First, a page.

14:30

Q&A

14:35

Refreshment Break

15:10

Mission of Indoor Location Alliance (ILA); Kanji Kerai, Technologist, Nokia Corporation

Kanji will be speaking on behalf of the Indoor Location Alliance (ILA). Many members have joined the ILA to come up with an indoor system solution with interoperable modules as well as share results from pilot studies.

15:30

Q&A

15:35

Industrial Indoor Location; Andy Ward, CTO and VP Engineering, Ubisense

Much of the recent interest in precision in-building location has focused on consumer-centric applications, but there are many uses for similar technologies in the industrial domain. In this presentation I’ll look at why the characteristics of indoor location systems for industrial applications often differ from those targeted at consumer applications, and why precise location is so valuable to industry.

15:55

Q&A

16:00

Panel Session with all speakers chaired by David Bartlett of Omnisense

16:45

Event Close Please Fill in Evaluation Forms

Speakers

David Bartlett - Head of Technology Positioning, u-blox UK

David Bartlett works in the positioning technology (R&D) group at u-blox with a focus on hybrid positioning: bringing together GNSS with terrestrial systems such as UWB and V2X, primarily in support of future autonomous vehicle, driverless car and robotics applications but also for IoT and indoor positioning. Prior to this he was CTO and co-founder of Omnisense delivering high precision indoor IoT tracking solutions. He also worked at Cambridge Positioning systems with a focus on cellular positioning and network aided GNSS techniques.

Ramsey Faragher - Founder, President, and CTO, FocalPoint

Dr Ramsey Faragher is Founder, President and CTO of Focal Point Positioning, a Fellow of the Royal Institute of Navigation, and a Fellow of Queens' College, at the University of Cambridge. He is the inventor of the Supercorrelation digital signal processing technique, which has redefined the state of the art in GPS positioning. He is the author of dozens of patents, and has been the recipient of numerous awards within the positioning and navigation ecosystem. His company is pioneering improvements to smartphone and automotive navigation systems, and in the past during his time in the Defence sector he has developed technologies that have been to the bottom of the ocean and all the way to Mars. He also helped to improve the bluetooth tracking capabilities of various globally-deployed contact tracing technologies during the Covid pandemic. He regularly contributes to technology podcasts, writes for Forbes, and has provided science advice for two television production companies. Ramsey lives with his family in Cambridge and is currently navigating the challenging landscape of having three small and adventurous children.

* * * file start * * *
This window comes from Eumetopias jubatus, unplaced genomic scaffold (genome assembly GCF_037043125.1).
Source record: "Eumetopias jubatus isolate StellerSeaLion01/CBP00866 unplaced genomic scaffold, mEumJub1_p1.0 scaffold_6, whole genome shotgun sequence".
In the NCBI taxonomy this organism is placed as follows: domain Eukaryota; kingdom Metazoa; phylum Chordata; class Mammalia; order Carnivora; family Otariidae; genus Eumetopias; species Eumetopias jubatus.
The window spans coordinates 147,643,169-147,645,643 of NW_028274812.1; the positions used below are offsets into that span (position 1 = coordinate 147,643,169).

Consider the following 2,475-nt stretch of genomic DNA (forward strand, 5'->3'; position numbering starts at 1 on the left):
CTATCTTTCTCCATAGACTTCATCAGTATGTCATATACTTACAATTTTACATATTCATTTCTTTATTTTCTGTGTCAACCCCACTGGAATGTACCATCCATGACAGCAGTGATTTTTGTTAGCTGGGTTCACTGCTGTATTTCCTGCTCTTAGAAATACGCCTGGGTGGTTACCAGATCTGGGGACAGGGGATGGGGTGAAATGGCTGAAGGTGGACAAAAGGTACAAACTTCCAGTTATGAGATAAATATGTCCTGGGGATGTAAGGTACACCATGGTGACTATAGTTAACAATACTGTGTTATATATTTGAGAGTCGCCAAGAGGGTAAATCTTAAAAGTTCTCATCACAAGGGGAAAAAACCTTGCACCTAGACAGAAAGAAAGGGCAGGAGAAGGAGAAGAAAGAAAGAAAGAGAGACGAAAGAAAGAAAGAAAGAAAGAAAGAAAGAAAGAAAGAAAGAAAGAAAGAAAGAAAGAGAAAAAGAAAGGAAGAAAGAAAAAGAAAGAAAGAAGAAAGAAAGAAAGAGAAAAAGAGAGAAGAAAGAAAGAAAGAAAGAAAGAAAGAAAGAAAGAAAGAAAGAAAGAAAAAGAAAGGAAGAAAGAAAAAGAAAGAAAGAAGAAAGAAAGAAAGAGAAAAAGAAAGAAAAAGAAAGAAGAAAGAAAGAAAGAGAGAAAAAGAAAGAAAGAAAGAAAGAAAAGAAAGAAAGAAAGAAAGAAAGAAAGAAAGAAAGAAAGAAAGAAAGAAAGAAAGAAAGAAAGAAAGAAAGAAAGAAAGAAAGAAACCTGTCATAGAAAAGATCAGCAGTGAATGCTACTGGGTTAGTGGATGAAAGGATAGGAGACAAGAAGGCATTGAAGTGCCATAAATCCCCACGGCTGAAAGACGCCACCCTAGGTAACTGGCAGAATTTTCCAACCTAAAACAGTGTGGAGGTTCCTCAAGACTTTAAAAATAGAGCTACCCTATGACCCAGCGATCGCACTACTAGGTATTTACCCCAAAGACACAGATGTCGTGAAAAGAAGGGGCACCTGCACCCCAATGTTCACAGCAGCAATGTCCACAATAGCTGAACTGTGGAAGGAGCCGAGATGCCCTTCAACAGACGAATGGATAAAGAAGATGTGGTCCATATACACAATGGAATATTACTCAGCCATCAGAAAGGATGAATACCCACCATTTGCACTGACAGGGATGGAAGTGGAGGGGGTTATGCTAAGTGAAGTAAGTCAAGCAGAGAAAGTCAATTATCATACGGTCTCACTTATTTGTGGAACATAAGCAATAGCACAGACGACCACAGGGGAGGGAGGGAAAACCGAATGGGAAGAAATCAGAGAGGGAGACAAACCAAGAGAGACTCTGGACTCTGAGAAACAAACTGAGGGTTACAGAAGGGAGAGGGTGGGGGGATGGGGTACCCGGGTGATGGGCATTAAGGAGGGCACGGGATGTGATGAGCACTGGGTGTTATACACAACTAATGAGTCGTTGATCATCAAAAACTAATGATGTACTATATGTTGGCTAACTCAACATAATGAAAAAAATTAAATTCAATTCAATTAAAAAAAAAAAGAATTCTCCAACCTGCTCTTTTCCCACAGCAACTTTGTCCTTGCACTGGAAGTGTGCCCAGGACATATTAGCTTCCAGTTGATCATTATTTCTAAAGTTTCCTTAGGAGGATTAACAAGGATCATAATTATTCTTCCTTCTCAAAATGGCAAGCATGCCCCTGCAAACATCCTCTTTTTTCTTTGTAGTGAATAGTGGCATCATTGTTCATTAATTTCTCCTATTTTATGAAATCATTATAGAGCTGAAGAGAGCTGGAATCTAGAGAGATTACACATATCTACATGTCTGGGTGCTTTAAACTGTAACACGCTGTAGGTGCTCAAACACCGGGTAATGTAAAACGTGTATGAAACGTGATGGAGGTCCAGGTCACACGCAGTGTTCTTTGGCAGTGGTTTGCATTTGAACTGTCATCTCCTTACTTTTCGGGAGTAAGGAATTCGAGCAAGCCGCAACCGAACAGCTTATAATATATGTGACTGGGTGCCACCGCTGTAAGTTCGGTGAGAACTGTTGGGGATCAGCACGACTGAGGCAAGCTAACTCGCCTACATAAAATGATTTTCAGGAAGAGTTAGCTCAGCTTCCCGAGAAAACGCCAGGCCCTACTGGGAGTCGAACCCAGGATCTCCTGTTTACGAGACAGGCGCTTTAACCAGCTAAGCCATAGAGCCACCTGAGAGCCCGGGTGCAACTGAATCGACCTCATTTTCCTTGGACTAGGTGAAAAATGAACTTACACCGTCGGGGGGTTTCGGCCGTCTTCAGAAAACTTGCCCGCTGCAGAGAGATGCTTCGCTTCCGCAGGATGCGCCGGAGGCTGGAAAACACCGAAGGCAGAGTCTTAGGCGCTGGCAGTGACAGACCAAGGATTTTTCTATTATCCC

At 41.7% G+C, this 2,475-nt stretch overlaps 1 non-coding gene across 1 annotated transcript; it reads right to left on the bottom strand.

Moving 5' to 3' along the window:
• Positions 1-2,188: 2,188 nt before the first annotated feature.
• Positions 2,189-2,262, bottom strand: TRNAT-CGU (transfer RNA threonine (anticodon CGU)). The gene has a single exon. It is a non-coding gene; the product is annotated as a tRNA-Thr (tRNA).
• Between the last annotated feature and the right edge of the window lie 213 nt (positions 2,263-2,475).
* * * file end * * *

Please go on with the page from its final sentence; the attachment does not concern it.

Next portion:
Nicolas Graube - Technical Authority LBS, Qualcomm Technologies International

Tony Pratt - Professor, Orbstar Consultants

Andy Ward - Chief Technology Officer, Ubisense

Dr Andy Ward has designed, built and worked with in-building location systems for over twenty-five years. He studied at Cambridge University, receiving a MA in Computer Science and a PhD in 'Sensor-driven Computing', and led research into location technology at AT&T Laboratories Cambridge from 1998 to 2002. In 2002, he co-founded Ubisense Limited, one of the first companies to commercialize UWB in-building tracking products, and as CTO he now leads technology planning and development for Ubisense. He also sits on the advisory board of CENSIS, a Scottish innovation centre for sensing, imaging and IoT. Andy is a Fellow of the Royal Academy of Engineering, a Fellow of the Institution of Engineering and Technology (IET) and a Chartered Engineer and was awarded the Royal Academy of Engineering’s 2015 Silver Medal for his contributions to this field.